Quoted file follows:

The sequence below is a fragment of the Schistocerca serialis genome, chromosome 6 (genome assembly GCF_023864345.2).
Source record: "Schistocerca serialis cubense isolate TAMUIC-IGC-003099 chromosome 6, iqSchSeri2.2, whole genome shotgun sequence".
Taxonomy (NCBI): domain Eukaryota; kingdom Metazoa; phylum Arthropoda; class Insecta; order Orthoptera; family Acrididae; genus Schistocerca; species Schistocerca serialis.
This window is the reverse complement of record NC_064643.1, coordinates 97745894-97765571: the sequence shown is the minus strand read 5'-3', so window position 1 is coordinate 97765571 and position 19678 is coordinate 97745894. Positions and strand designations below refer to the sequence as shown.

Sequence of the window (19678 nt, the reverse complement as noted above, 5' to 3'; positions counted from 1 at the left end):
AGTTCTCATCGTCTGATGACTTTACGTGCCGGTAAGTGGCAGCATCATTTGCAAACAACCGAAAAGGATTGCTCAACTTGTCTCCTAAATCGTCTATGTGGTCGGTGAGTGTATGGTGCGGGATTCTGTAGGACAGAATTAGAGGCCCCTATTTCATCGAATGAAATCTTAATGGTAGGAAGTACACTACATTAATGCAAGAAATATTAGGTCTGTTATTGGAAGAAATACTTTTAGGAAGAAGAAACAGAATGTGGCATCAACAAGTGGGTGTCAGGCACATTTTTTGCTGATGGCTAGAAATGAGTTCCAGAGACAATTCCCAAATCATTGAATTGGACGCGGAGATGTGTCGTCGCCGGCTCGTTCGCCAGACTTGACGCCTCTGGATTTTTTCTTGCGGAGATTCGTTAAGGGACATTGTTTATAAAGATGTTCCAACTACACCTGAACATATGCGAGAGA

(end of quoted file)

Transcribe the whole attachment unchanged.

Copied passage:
The sequence below is a fragment of the Schistocerca serialis genome, chromosome 6 (genome assembly GCF_023864345.2).
Source record: "Schistocerca serialis cubense isolate TAMUIC-IGC-003099 chromosome 6, iqSchSeri2.2, whole genome shotgun sequence".
Taxonomy (NCBI): domain Eukaryota; kingdom Metazoa; phylum Arthropoda; class Insecta; order Orthoptera; family Acrididae; genus Schistocerca; species Schistocerca serialis.
This window is the reverse complement of record NC_064643.1, coordinates 97745894-97765571: the sequence shown is the minus strand read 5'-3', so window position 1 is coordinate 97765571 and position 19678 is coordinate 97745894. Positions and strand designations below refer to the sequence as shown.

Sequence of the window (19678 nt, the reverse complement as noted above, 5' to 3'; positions counted from 1 at the left end):
AGTTCTCATCGTCTGATGACTTTACGTGCCGGTAAGTGGCAGCATCATTTGCAAACAACCGAAAAGGATTGCTCAACTTGTCTCCTAAATCGTCTATGTGGTCGGTGAGTGTATGGTGCGGGATTCTGTAGGACAGAATTAGAGGCCCCTATTTCATCGAATGAAATCTTAATGGTAGGAAGTACACTACATTAATGCAAGAAATATTAGGTCTGTTATTGGAAGAAATACTTTTAGGAAGAAGAAACAGAATGTGGCATCAACAAGTGGGTGTCAGGCACATTTTTTGCTGATGGCTAGAAATGAGTTCCAGAGACAATTCCCAAATCATTGAATTGGACGCGGAGATGTGTCGTCGCCGGCTCGTTCGCCAGACTTGACGCCTCTGGATTTTTTCTTGCGGAGATTCGTTAAGGGACATTGTTTATAAAGATGTTCCAACTACACCTGAACATATGCGAGAGA